I'm guessing you're talking about the Lions Gate Bridge? Yeah thats a lost cause. I've given up on changes for major components of our roads like the Lions Gate because I know they'll never happen, not in my life time anyway. But the crumbling barrier remark is true and can be remedied. The BC MoT just refuses to do it. And its not some its the majority of our highway barriers. Highway enthusiasts will agree that highways have aesthetic values. I find that out east, and south of the border a lot more emphasis is put into making the highway infrastructure look nice. Our highways... look like crap.

Last edited by dibble zee; October 27th, 2010 at 04:09 AM.
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Old October 27th, 2010, 05:48 AM   #1771
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_IF_, BC has bad highways, its because of reasons like traffic signals at 72 Ave in Delta, not because of pre-cast barriers.
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Old October 27th, 2010, 06:40 PM   #1772
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I think as long as there's a median, that's +1 over not having a median.

Steel girders, pre-cast barriers, Jersey Barriers. Around here something called an Ontario Tall Wall is used. It isn't reinforced like a Jersey Barrier, but it isn't really precast either.


(That's a photo I took of Highway 401 eastbound in London between Highway 402 and Wellington Road.)
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Old October 28th, 2010, 08:47 AM   #1773
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Highway 16 (still in BC near Alberta)

Highway 93 (AKA Icefield Parkway in Alberta)


BC Highway 1 heading West towards Kamloops, BC (only 1 lane in each direction in some parts! But being expanded to two...)




Highway 99 (AKA Sea to Sky highway towards Whistler)

Lavish in some parts

But the old highway/1 lane in each direction pops up from time to time


Highway 99 continues towards Lillooet, where the road turns horrible. We drove a luxury sports sedan and ended up having to go through mud, cross single lane wooden bridges, and drive off-road.
After Lillooet, we continued down BC Highway 12



Highway 12 merges into Highway 1 in Lytton, BC. The road in the background is still highway 12 before it merges.
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Old November 2nd, 2010, 07:32 AM   #1774
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Awesome photos zivan56! Thanks for sharing!

Have you ever seen this video of the Sea-To-Sky Highway?



http://www.youtube.com/watch?v=YFjr239-UtA

Absolutely beautiful drive.
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Old November 3rd, 2010, 02:07 AM   #1775
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Fantastic video, thanks for posting!

I love the new Sea to Sky Highway and i agree it is well designed for its current and forecasted traffic loads. It also shows the difficult terrain we have in much of BC for building highways (compared to much of the Prairies and the populated regions of Ontario)

Also Zivan56, thanks for posting those photos.

That 1 lane stretch of #12 near Lillooet is something else! In the photo you can see many chunks of rock that have fallen down. That stretch of road is built along a very steep canyon wall (the Fraser Canyon). Don't worry though, it is a very rural area and that "highway" does not service any major centers, only a couple towns with low populations (Lillooet is the main town that road services, and its population is only 2, 324 people) Also, Lillooet is serviced by the 99 highway to the west. The town of Lillooet itself is located in the base of the Fraser Canyon. A very interesting place to visit in the summer if you love heat.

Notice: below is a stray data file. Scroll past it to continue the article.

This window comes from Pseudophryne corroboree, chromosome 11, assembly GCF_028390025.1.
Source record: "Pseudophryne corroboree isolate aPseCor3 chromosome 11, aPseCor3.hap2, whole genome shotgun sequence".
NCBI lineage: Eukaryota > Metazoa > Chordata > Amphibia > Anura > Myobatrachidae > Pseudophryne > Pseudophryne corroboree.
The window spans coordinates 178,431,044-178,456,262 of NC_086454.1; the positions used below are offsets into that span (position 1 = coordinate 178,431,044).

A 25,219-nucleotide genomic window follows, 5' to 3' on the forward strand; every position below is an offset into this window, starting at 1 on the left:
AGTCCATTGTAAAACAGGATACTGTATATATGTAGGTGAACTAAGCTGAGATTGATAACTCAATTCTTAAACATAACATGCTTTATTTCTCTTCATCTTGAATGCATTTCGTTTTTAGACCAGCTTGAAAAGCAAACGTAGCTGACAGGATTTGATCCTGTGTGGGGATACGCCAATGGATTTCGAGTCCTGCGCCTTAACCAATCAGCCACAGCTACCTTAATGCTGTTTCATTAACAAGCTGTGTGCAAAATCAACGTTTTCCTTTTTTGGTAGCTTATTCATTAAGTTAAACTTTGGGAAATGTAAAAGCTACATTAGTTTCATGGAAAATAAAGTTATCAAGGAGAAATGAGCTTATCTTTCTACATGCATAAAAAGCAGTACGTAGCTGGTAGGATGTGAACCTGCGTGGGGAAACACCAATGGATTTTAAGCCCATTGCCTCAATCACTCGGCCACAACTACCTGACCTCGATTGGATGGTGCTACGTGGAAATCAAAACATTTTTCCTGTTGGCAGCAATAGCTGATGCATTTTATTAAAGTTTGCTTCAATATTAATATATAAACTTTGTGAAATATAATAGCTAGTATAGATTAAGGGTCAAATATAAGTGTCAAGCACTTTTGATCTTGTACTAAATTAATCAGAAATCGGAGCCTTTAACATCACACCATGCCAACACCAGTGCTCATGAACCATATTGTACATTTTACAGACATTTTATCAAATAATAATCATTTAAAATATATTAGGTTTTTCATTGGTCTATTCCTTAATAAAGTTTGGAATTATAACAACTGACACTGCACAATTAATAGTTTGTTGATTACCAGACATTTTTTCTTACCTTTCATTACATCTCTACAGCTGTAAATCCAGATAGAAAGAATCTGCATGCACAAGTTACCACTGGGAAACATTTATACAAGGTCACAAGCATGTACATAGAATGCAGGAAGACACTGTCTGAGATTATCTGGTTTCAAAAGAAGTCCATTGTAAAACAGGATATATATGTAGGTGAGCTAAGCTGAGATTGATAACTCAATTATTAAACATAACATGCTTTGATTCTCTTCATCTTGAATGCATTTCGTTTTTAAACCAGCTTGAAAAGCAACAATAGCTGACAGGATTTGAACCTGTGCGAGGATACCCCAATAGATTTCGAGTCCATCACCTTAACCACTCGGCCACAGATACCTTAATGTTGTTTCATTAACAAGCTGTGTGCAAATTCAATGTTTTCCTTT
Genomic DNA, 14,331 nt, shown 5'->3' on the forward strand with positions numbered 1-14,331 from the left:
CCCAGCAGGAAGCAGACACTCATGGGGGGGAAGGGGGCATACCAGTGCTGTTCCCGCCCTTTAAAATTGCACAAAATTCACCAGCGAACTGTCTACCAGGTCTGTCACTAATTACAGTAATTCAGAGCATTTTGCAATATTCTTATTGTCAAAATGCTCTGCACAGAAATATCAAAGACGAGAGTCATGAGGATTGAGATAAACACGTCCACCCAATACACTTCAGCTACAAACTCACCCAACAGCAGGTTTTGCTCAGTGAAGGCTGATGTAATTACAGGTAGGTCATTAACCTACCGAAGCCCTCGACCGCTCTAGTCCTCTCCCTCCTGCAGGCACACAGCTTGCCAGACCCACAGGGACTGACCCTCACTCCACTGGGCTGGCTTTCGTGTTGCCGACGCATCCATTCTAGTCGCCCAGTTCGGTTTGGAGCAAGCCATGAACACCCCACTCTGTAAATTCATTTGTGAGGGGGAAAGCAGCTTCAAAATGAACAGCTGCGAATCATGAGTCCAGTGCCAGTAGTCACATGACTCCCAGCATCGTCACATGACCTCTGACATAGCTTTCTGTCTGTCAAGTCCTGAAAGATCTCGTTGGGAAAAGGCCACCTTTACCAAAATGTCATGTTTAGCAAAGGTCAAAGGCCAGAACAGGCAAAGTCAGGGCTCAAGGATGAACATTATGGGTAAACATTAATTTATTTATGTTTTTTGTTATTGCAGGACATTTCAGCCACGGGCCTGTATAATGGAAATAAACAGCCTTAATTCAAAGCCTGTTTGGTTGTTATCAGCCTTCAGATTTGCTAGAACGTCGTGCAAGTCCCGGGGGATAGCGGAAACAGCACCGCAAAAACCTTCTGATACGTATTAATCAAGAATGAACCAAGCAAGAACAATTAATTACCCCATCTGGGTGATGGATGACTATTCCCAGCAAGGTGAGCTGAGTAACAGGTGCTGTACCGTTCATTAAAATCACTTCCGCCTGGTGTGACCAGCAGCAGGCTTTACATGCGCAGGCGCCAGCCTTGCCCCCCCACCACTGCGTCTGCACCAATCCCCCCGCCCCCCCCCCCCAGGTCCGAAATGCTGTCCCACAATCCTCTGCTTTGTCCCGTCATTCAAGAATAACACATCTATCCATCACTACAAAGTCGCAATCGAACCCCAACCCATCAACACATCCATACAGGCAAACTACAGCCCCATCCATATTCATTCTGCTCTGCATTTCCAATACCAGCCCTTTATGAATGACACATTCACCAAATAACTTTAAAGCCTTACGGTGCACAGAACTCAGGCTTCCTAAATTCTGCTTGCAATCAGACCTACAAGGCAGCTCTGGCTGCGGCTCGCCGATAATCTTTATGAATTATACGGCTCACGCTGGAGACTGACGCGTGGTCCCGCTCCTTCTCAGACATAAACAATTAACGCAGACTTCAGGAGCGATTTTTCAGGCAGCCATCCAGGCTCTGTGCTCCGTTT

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Old November 3rd, 2010, 04:26 AM   #1776
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I agree. BC's highways aren't that bad given the topography, and the shear remoteness of a lot of the province.

For example, google California Highway 173 if you want to see a fine example of an awful, awful highway.
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Old November 3rd, 2010, 05:21 AM   #1777
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In the spirit of shameless self promotion, I give you, the 401:

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Old November 3rd, 2010, 06:29 AM   #1778
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I give you, the 401
Speaking of the 401, I recently posted this in the AADT thread. May as well stick it here since it applies to Canadian highways.

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Highest AADT in Canada is 431,900 along Highway 401. (As of 2006)

Photo of the segment:
image hosted on flickr


This section of highway also gets nearly 505,000 during the summer months (SAWDT).

Source: http://www.raqsb.mto.gov.on.ca/techp...01988-2006.pdf (page 595)
Busiest highway in the world? I vote yes. Haven't seen a stat that tops 432k AADT.

Also check out this diagram for Interstate 10's planned 24 lane cross section in Phoenix.


The 401, with a max width of "only" 18 lanes, will look puny if this is built. But will it remain the busiest?
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Old November 3rd, 2010, 06:41 AM   #1779
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I think the Katy Freeway (I-10 in Houston) already competes with the 401 for the title of "largest", but in terms of traffic volumes, for now, the 401 is still the busiest, while the Santa Monica (interestingly, also I-10) is the runner up.
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Old November 3rd, 2010, 12:24 PM   #1780
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The busiest freeway in the U.S. is the I-405 near Seal Beach with 395,000 vehicles per day. However, some Houston freeways are gaining ground, with US 59 having 330,000 vehicles per day. The I-10 in Phoenix is forecast to grow to 430,000 vehicles per day.

However, nothing beats the projected 2020 volume of the I-635 in Dallas; 500,000 vehicles per day.

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When the LBJ Freeway opened in 1969 it was designed to hold about 180,000 vehicles per day. Current traffic counts put that number at 270,000 vehicles per day. Based on today's traffic count, by 2020 demand will increase by 500,000 vehicles per day traveling this road.